Examination of Witnesses(Questions 600-614)|
THURSDAY 27 FEBRUARY 2003
600. That was a year ago. Asylum is the issue
of the moment that everyone is getting exercised about and the
Prime Minister is on a high intensity drive. We really ought to
(Mr Macpherson) This will be set out in the technical
601. I would like it set out now.
(Mr Macpherson) The technical note will be set out
very shortly. The vast majority of departments have published
their technical note. The Home Office has not. You may want to
ask the Home Office why they have not, but I am confident that
technical notes will be published by the end of this financial
602. This is very disappointing, I have to say.
(Professor Barber) If we are significantly reducing
the number of applications and therefore hopefully the number
of failed asylum seekers, it is much better to focus on a proportion
than an absolute number. It is a better target.
603. What about the Iraqis who are told they
have to leave the country because their asylum application has
failed, but they cannot be sent back? Is that something which,
on the policy side, the Prime Minister and the Delivery Unit is
(Professor Barber) I am not sure that this is relevant
to the inquiry. This is a detail of policy; it is not part of
the Delivery Unit's job.
604. All right, that was unfair. It is just
something which interests a lot of members of Parliament because
we are dealing with this on a day to day basis. Finally, can I
just ask you this. There was the abandoned asylum removal target,
but I recall last December the Home Office abandoned its drugs
target as well. Is there a particular problem with the Home Office?
(Professor Barber) The Home Office has drugs targets
set out in the spending review white paper of 2002 which are changed
from the ones of the spending review of 2000. What was talked
about in December was the shift from those spending review 2000
targets to the spending review 2002 targets. There are very clear
targets on drugs in the white paper and the Home Office is actually
doing a very good job of developing a strategy across government
to achieve those targets. It is one of the areas that we are particularly
interested in because it is a cross-cutting theme; it is not just
the Home Office. The Delivery Unit is in a position to assist
the Home Office significantly in achieving those targets.
605. What was interesting in your replies in
describing the asylum case was where you moved from a numerical
target to a general aspirational target. Someone might say, "Well,
if you've done that on that front why not just say in relation
to prisons that your job is to reduce re-offending". You
could say to schools, "Your job is to improve standards"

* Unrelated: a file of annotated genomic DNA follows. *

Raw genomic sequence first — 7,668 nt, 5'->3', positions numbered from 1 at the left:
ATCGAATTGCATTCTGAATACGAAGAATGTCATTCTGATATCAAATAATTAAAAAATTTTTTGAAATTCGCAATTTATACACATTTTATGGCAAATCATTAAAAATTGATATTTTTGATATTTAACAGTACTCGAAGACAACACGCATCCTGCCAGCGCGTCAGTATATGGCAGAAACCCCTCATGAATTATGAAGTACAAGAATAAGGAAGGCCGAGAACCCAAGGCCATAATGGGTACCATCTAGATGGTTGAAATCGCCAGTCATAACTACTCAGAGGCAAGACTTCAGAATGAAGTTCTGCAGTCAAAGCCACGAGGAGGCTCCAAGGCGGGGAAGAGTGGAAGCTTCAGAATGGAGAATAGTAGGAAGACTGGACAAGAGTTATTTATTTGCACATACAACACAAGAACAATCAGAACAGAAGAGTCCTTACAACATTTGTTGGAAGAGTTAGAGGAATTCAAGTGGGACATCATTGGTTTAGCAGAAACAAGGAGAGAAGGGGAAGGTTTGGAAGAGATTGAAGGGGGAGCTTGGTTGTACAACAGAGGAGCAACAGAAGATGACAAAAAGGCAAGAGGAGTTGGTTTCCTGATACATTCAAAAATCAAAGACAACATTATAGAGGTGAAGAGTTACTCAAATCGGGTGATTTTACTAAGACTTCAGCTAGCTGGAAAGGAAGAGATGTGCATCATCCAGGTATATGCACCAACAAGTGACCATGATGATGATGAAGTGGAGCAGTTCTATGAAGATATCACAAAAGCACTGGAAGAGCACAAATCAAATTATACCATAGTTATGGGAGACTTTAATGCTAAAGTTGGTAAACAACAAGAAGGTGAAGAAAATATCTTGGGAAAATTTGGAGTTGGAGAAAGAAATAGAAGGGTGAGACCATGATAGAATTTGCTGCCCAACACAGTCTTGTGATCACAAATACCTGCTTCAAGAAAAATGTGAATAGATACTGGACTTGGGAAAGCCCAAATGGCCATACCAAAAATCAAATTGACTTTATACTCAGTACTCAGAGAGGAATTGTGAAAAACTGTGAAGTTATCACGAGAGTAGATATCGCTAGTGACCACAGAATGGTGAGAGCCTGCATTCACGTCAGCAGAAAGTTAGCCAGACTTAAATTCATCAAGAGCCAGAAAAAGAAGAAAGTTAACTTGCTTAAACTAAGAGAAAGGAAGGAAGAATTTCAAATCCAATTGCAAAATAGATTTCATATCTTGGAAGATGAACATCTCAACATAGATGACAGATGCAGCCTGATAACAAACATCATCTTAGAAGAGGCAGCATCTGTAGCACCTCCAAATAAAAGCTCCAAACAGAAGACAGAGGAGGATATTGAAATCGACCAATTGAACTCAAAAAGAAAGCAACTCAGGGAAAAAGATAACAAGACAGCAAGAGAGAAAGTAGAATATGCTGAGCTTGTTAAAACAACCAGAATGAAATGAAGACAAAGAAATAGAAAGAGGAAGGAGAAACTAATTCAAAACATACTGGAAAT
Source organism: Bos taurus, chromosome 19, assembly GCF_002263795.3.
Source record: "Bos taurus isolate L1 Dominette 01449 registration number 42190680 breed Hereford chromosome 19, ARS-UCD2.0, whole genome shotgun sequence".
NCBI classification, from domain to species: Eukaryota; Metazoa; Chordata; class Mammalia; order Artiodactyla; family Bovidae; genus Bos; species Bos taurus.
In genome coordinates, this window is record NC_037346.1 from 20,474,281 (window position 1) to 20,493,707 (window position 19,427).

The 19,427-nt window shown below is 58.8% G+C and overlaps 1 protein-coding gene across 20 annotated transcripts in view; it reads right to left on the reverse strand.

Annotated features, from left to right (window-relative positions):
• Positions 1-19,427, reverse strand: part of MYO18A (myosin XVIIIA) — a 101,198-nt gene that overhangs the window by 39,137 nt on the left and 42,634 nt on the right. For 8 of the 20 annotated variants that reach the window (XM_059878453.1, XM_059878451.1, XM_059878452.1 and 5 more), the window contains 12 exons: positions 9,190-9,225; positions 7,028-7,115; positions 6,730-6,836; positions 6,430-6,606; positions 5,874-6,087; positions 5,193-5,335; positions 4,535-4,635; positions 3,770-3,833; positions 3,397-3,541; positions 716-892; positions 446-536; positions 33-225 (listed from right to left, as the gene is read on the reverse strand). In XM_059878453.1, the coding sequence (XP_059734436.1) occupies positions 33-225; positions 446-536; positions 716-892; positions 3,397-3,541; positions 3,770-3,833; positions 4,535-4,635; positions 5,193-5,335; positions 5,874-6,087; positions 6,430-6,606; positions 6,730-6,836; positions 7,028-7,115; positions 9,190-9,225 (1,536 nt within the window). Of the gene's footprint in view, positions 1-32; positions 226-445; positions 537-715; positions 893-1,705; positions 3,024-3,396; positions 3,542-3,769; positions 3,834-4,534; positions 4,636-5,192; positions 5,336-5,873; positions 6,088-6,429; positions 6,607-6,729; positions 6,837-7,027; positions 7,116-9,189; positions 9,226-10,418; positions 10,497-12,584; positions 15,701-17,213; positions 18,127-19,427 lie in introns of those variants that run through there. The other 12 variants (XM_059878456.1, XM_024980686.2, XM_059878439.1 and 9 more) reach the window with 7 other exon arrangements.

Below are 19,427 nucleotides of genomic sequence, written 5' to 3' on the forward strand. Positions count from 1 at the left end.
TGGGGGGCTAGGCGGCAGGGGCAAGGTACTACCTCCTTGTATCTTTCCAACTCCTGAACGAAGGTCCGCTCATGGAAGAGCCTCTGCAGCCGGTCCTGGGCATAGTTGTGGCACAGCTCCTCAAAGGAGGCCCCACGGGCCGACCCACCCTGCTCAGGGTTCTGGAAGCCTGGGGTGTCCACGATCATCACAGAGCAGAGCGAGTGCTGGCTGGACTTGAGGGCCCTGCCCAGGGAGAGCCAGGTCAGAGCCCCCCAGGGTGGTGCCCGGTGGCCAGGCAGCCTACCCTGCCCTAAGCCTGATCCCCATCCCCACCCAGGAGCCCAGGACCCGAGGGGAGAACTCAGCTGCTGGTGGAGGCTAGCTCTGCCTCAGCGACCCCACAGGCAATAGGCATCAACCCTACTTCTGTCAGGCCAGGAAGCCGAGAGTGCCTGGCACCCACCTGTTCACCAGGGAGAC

and so on, across the public sector. Would that not be a much
more manageable way of doing it and a more sensible way of doing
(Professor Barber) I think you are going to design
your targets to be as specific and measurable as you can, given
the context of the service, so it will vary from one to the other.
If you are reducing the number of applications, having an absolute
number is obviously much harder to achieve. That is a good example
of a target that, for its time, looked right and was certainly
aspirational, but if we reduce the number of applications very
significantly then removing 30,000 failed asylum seekers a year
would become impossible because the number coming in would be
much smaller. It just depends on the context of the service.
606. There is a problem of credibility about
this whole regime as well which you must be very conscious of
in your job. When the Prime Minister announces a target on a television
programme in a context of intense political pressure and then
afterwards we are told that it was not actually a target it was
an aspiration, which is a different thing altogether.
(Professor Barber) It was not a PSA target is what
I said. It came out of context from a conversation where Nick
had been describing the responsibility for individual PSA targets.
607. But the great British public do not understand
all this, do they? They do not know what is a PSA target and what
is not a PSA target. They just know that a target is a target.
(Professor Barber) Yes, but we are informing a Committee
who are experts on the subject.
608. Yes, but we are talking about the credibility
of the system so surely the one thing you do not do is to pluck
a target out of the air, which sounds like any other kind of target,
which is one which has your kind of robust underpinning to it,
but then turns out the following morning not to have been a target
(Mr Macpherson) I think we also have to provide opportunities
for priorities to change, for new ambitions to come onto the political
agenda. Often they will reflected in the next set of PSA targets.
What comes to mind is the Prime Minister's ambition to abolish
child poverty within a generation - I think he said this quite
early on in 1998 or maybe 1999and it was translated into
a clear PSA target which is now owned by the Treasury and DWP
to reduce poverty by a quarter by 2004 or 2005. There is a relationship
here. What is fixed is the fact that there is only a formal PSA
white paper every two years so those targets are fixed. The system
can evolve; it can take on new priorities; it can also take out